University of Twente Student Theses


Spatio-temporal slum mapping at citywide scale using high-resolution images

Owusu, Maxwell (2020) Spatio-temporal slum mapping at citywide scale using high-resolution images.

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Abstract:Rapid urbanisation in low-and middle-income countries has led to the proliferation of slums, with over 60% of the urban population living in deprived areas. Whiles remote sensing promise a sustainable source of information on slums, methods for citywide slum maps remains uncertain, and only few studies have focused on the spatio-temporal dynamics of slums. Moreover, the remote sensing community does not sufficiently understand the spatial information required of end-users. This study presents a processing chain for spatio-temporal slum mapping at a citywide scale using low-cost SPOT 6 image using Accra, Ghana as a case study. The processing chain relies on free and open software for geospatial (FOSS4G) solutions. Our research comprises of three parts: understanding the spatial information requirements of end-users, understanding ethical concerns of slum maps, citywide land-use mapping at street-block level, with the focus on slums, and change detection and analysis of uncertainties. We found out that the required spatial information and its level of details vary depending on the purpose of the institution. Interviewed experts agreed to make slum information publicly available. However, they raised geo-ethical issues that map producers need to address. Using the random forest (RF) classifier, land-use maps achieved high overall accuracy of over 80%. We applied class probability membership obtained from RF to identity uncertain street-blocks and further investigated the causes of uncertainties on grounds. The study identified three main causes including similar morphological characteristics of slums and old towns, areas with slum-like appearance due to unplanned and uncontrolled extension and slum areas which have been regularised. Post-classification change detection was applied to analyse spatio-temporal dynamics between 2013 and 2017 at the street-block level. we revealed that land-use change is stable is Accra with over 90% of the area remaining unchanged. Slums appeared on vacant lands or in kiosk estates whereas slums in floodable zones disappeared. Finally, we exploited the trajectory error metrics to assess the accuracy of change detection. Change detection accuracy using trajectory error metrics improve from 53% to 67% when uncertain street-blocks were removed. The proposed framework offers a way to map slums at a citywide scale with high accuracy to support pro-poor initiatives and produced the needed information required by end-users.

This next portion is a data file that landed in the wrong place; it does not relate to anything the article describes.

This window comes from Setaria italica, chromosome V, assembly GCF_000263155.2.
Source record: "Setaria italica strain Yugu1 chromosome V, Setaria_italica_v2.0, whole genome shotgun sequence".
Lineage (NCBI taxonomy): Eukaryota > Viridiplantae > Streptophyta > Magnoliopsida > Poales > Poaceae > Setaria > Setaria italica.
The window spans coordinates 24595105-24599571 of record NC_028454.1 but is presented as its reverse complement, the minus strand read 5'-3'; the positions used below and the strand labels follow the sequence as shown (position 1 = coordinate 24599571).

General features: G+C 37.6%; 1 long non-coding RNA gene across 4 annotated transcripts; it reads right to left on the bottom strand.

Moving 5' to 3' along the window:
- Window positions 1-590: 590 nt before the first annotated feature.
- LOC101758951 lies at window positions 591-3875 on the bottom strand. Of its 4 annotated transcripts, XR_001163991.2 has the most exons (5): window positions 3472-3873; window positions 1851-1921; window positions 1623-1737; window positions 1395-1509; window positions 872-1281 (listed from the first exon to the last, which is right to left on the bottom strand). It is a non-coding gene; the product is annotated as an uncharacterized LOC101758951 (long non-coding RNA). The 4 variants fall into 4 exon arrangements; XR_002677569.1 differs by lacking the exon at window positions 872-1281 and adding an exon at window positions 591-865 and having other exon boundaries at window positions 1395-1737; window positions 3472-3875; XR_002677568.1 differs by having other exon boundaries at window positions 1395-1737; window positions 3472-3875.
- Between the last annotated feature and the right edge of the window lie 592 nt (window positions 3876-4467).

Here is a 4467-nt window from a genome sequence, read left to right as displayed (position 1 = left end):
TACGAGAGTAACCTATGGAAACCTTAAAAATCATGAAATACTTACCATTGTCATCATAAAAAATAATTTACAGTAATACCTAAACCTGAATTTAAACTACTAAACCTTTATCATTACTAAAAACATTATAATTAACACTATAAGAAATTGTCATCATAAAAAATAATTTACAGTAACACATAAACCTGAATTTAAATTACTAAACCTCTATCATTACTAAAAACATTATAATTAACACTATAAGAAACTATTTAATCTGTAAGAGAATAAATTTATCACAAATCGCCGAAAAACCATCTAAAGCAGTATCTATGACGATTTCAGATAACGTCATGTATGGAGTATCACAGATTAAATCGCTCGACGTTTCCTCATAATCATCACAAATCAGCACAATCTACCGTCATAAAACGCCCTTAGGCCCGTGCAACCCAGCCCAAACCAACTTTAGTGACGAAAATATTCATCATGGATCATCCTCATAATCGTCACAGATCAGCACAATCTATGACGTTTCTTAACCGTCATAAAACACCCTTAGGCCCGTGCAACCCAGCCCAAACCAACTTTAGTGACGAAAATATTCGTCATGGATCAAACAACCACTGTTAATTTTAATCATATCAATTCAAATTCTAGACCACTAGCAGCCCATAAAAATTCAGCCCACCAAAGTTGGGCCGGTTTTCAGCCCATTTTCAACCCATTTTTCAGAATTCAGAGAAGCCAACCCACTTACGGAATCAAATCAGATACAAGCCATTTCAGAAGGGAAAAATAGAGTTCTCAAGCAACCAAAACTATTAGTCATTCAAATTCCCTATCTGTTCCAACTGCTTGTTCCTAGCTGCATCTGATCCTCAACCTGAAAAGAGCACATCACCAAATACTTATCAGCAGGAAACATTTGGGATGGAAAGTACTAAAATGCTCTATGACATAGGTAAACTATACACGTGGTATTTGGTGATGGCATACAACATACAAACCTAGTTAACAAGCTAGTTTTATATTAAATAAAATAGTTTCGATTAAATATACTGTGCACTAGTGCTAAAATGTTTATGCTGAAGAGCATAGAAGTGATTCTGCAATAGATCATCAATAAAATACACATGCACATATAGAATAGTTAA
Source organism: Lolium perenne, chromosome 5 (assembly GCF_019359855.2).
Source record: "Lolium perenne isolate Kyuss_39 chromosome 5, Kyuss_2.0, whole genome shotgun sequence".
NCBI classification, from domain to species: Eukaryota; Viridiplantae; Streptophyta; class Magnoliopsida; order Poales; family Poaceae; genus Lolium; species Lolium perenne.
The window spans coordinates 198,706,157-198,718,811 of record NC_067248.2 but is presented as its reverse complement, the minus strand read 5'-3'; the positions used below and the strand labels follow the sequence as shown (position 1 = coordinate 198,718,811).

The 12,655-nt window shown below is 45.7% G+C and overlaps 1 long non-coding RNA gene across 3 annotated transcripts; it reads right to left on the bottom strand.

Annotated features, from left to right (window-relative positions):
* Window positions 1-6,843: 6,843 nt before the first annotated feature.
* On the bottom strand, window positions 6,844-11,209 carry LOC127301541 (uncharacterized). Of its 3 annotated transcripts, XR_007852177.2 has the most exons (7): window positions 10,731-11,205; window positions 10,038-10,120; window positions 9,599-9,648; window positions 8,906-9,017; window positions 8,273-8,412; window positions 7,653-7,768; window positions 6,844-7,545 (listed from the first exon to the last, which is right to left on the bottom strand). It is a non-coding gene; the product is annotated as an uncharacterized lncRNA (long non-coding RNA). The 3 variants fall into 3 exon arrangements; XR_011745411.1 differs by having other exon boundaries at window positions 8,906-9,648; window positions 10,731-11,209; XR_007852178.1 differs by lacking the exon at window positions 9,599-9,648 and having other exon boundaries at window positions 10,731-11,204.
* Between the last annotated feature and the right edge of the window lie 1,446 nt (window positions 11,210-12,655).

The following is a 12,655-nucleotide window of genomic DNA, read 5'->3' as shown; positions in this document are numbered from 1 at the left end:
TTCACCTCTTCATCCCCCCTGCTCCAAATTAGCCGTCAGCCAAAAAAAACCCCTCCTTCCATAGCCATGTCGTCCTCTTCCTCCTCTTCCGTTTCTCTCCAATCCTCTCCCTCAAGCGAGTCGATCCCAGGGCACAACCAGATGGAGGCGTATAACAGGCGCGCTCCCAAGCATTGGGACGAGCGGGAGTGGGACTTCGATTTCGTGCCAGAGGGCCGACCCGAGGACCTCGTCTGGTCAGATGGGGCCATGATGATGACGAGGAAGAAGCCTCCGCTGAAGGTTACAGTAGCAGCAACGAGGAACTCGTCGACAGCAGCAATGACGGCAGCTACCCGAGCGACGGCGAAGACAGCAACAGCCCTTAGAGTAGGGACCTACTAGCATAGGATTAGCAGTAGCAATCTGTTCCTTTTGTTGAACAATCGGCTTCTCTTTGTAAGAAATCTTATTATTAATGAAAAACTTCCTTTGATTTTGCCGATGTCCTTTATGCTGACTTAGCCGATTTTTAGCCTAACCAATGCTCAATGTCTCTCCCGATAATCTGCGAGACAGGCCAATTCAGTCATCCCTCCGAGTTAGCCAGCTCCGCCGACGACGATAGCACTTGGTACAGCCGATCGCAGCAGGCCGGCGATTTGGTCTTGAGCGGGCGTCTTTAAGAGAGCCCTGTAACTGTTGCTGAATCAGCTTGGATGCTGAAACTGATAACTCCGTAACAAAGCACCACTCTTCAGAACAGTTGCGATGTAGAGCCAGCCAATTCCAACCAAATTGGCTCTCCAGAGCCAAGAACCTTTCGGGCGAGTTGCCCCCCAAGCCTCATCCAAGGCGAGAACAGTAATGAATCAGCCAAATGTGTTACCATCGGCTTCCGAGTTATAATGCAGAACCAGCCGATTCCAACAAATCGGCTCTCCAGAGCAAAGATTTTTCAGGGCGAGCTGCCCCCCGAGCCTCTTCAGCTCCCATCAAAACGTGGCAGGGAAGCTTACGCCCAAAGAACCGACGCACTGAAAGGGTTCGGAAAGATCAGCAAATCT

Item Type:Essay (Master)
Faculty:ITC: Faculty of Geo-information Science and Earth Observation
Programme:Geoinformation Science and Earth Observation MSc (75014)
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